Scientific Information Agency
09 June 2019

A Sixteenth Century Ivory Diptych Sundial Discovered in Deva Fortress

Terra Sebvs. Acta Mvsei Sabesiensis
A Sixteenth Century Ivory Diptych Sundial Discovered in Deva Fortress

Reseasrch in 2013 at the medieval fortress of Deva. Transylvania, revealed a fragment of an ivory diptych sundial, the only one of its type found in the course of the archaeological excavation. Iconographic analogies prove that the find was without doubt part of a composite instrument: a closable box containing a compass, a retractable equatorial sundial and a calendar representing a portable 3-in-1 instrument that was ideal for journeys, allowing its user to measure the correct time. Ivory is made from the tusks and large or projecting teeth of animals such as elephant, walrus and several species of whale.The type of ivory was identified is based on analysis of the composition of the dentine and its specific growth structure. This particular material was used for manufacturing portable sundials in the town of Nuremberg. One feature of this fragment, and analogous pieces represented in images, is that none resembles the others, each piece is an original design. However, one common denominator is the method of working the material. The surfaces had been softened with a special preparation in order to prevent the ivory from cracking when hit with punches used to stamp decorative motifs. RTI (Reflection Transformation Imaging) imaging was used to assess which tools had been used to create holes: at that time, small holes were typically made using an ordinary bow drill, while larger holes might have required the use of a lathe. Another common denominator was the method of functioning of the sundials, using latitude and longitude. They were designed to operate within specific geographical coordinates, shown (through application of George Serle’s latitude scale for reverse engineering) to be approximately 51-52°, an axis that runs through the northern half of the European continent. Iconographic analogies, corroborated with archaeological data and the historical background of Deva fortress, lead to the conclusion that this artefact can be dated to the middle of the sixteenth century — 1539-1551 or 1557-1559 — representing the two periods Isabela Zápolya (daughter of the Polish King Sigismund I) and her entourage resided in the fortress. Historical findings indicate that this artefact belonged to a person from the Queen’s entourage, most likely a soldier.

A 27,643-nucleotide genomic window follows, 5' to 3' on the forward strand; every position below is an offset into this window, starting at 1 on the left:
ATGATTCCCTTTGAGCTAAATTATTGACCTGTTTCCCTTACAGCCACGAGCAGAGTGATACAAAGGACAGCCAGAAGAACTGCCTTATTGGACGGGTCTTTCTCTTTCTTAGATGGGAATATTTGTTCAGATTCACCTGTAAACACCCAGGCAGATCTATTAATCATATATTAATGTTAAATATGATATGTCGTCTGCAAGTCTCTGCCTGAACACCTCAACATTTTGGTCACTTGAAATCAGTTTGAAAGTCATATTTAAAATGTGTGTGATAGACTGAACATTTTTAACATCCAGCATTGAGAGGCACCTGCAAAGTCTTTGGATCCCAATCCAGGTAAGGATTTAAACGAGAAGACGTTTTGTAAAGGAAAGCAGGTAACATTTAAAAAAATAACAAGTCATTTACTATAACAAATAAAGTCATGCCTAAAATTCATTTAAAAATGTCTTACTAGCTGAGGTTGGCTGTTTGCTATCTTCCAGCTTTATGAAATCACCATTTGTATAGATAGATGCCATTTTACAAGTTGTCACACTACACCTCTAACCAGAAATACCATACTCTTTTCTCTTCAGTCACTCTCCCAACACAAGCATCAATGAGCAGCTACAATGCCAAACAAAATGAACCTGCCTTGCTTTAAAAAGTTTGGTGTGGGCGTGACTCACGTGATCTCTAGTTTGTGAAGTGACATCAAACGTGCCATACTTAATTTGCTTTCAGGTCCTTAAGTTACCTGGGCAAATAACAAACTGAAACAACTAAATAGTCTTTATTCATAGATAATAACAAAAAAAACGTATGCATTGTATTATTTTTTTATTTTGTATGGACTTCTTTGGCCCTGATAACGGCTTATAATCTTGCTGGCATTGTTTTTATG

Source: Ionuţ-Cosmin Codrea (2016). A Sixteenth Century Ivory Diptych Sundial Discovered in Deva Fortress. Terra Sebvs. Acta Mvsei Sabesiensis. 8: 240-251

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